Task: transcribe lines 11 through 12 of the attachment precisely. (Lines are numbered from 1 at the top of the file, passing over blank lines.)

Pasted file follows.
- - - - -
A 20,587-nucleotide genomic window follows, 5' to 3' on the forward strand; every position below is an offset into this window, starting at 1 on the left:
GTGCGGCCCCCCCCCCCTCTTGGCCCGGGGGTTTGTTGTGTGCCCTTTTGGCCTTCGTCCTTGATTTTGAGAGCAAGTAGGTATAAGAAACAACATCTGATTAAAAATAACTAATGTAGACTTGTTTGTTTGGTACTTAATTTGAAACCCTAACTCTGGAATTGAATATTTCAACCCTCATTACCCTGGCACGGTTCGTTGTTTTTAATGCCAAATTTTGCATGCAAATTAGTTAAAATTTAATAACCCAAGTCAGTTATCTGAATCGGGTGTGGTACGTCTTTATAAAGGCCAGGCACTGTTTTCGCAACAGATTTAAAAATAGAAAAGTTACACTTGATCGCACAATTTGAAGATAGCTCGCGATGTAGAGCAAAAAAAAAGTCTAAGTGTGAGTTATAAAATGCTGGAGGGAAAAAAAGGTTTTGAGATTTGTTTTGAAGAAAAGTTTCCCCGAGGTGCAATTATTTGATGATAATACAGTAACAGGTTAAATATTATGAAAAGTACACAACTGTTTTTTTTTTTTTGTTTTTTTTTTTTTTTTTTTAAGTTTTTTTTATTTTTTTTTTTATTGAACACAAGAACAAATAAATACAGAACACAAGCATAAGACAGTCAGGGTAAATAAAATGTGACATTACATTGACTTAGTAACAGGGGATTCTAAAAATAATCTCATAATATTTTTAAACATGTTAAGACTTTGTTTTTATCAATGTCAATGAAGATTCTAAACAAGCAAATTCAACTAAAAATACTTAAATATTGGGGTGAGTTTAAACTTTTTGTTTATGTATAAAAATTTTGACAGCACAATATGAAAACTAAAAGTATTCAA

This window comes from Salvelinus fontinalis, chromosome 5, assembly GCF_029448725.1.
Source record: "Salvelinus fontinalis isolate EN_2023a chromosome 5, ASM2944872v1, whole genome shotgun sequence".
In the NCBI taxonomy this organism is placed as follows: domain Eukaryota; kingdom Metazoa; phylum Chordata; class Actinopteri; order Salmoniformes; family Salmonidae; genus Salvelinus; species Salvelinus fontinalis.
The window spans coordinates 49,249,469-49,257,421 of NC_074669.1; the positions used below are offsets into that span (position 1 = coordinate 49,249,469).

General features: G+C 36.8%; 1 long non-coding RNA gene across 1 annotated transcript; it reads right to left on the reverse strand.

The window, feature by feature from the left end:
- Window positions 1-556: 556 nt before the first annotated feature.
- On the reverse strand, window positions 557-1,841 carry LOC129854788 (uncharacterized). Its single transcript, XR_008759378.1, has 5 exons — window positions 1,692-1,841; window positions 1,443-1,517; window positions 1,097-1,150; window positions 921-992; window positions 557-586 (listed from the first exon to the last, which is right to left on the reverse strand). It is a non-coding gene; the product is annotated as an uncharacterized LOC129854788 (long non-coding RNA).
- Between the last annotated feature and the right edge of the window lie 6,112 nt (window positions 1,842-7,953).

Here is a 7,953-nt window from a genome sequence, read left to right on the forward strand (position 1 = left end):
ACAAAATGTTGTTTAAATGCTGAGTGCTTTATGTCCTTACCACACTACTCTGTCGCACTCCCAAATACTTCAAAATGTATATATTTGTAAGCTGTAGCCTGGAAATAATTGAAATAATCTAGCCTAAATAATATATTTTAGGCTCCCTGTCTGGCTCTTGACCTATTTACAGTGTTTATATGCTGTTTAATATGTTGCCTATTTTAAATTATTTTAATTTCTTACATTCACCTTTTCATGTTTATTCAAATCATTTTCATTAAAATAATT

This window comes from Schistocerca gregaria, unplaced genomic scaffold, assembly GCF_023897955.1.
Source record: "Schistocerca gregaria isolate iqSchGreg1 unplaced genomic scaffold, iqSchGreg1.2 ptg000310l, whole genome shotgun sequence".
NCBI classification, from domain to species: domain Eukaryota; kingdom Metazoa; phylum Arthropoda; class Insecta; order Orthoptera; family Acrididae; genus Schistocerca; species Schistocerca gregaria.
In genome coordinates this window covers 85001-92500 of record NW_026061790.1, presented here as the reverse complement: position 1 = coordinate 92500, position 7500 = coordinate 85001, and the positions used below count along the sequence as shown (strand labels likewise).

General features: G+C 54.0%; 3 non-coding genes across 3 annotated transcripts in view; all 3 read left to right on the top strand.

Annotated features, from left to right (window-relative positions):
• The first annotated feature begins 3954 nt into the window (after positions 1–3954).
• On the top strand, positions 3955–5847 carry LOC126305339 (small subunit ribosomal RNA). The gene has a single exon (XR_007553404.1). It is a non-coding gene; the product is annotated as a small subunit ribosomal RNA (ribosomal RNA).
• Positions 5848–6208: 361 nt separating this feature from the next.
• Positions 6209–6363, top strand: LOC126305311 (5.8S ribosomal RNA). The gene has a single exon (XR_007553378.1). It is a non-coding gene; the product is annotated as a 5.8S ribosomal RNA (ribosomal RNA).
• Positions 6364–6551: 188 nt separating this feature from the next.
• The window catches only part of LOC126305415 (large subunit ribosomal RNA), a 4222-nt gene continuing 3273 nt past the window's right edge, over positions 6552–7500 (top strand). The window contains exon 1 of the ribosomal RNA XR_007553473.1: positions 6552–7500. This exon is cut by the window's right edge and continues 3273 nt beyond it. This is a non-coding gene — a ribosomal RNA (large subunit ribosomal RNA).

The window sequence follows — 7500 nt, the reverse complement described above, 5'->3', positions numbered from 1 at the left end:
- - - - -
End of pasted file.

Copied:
- Between the last annotated feature and the right edge of the window lie 6,112 nt (window positions 1,842-7,953).

Here is a 7,953-nt window from a genome sequence, read left to right on the forward strand (position 1 = left end):